Second button is default

vbDefaultButton3

512

Third button is default

vbDefaultButton4

768

Fourth button is default

To use more than one of these constants as an argument, just connect them with a + operator. For example, to display a message box with Yes and No buttons and an exclamation icon, use the following expression as the second MsgBox argument:

vbYesNo + vbExclamation

Or, if you like to make your code less understandable, use a value of 52 (that is, 4 + 48).

The following example uses a combination of constants to display a message box with a Yes button and a No button (vbYesNo) as well as a question mark icon (vbQuestion). The constant vbDefaultButton2 designates the second button (No) as the default button — that is, the button that is clicked if the user presses Enter. For simplicity, I assign these constants to the Config variable and then use Config as the second argument in the MsgBox function:

Sub GetAnswer3()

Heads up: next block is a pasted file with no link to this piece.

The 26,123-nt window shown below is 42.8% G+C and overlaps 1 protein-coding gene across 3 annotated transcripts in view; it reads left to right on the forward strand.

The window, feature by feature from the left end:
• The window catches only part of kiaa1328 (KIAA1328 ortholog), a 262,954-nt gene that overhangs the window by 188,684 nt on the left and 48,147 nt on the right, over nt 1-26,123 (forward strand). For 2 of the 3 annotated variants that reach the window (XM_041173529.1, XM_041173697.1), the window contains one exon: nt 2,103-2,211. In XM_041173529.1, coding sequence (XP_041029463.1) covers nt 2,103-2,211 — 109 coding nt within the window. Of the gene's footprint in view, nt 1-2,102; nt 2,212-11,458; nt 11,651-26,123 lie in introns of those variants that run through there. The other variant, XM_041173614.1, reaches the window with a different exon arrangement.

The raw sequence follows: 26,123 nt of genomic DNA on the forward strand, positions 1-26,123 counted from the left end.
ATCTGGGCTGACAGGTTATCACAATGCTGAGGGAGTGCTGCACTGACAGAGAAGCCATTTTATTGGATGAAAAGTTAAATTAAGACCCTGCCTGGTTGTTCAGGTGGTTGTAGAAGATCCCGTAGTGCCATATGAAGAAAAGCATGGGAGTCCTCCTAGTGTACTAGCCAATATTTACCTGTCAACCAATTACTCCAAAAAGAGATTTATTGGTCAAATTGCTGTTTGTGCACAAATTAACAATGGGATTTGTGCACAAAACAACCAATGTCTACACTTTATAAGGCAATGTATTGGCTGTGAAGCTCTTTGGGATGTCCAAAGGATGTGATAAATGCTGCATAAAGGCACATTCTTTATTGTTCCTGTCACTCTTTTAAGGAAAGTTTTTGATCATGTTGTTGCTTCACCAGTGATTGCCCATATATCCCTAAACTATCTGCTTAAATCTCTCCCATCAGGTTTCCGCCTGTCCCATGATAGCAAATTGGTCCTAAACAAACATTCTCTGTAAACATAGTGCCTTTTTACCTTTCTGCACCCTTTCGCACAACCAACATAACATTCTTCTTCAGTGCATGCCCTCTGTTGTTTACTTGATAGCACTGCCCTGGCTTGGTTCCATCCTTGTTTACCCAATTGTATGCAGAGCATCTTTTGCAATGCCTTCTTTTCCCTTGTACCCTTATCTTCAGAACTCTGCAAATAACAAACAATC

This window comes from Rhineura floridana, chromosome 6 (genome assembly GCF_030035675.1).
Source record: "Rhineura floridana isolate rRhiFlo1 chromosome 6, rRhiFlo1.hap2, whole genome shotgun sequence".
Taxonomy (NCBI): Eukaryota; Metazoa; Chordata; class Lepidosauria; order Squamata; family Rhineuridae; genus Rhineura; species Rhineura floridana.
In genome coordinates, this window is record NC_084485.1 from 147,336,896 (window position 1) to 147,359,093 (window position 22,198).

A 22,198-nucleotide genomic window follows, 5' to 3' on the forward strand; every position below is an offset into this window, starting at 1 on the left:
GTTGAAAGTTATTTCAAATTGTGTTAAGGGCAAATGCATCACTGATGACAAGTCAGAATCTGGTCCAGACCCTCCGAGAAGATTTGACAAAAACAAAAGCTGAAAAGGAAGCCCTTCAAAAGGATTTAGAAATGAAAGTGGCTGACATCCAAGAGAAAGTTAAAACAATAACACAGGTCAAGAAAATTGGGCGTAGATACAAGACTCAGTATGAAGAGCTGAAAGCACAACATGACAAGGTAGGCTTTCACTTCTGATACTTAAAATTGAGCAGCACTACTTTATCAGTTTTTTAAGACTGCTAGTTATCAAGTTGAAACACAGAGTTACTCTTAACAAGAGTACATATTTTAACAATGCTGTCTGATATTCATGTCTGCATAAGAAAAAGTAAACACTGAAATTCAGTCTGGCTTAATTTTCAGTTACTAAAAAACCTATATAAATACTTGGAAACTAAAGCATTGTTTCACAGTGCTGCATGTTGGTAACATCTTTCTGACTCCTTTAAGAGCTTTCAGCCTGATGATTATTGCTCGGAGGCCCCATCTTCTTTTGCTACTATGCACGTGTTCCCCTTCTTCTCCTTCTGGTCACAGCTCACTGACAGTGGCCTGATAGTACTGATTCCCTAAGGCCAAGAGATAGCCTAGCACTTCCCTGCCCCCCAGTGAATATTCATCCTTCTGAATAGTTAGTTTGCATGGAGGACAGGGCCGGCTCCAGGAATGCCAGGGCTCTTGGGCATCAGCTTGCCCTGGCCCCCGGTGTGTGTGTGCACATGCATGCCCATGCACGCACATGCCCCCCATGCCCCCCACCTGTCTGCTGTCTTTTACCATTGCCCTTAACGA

Dim Config As Integer Dim Ans As Integer

Config = vbYesNo + vbQuestion + vbDefaultButton2 Ans = MsgBox("Process the monthly report?", Config) If Ans = vbYes Then RunReport End Sub

Figure 15-2 shows the message box Excel displays when you execute the GetAnswer3 procedure. If the user clicks the Yes button, the routine executes the procedure named RunReport (which is not shown). If the user clicks the No button (or presses Enter), the routine ends with no action. Because I omitted the title argument in the MsgBox function, Excel uses the default title, Microsoft Excel.

Figure 15-2:

The MsgBox function's buttons argument determines what appears in the message box.

Figure 15-2:

The MsgBox function's buttons argument determines what appears in the message box.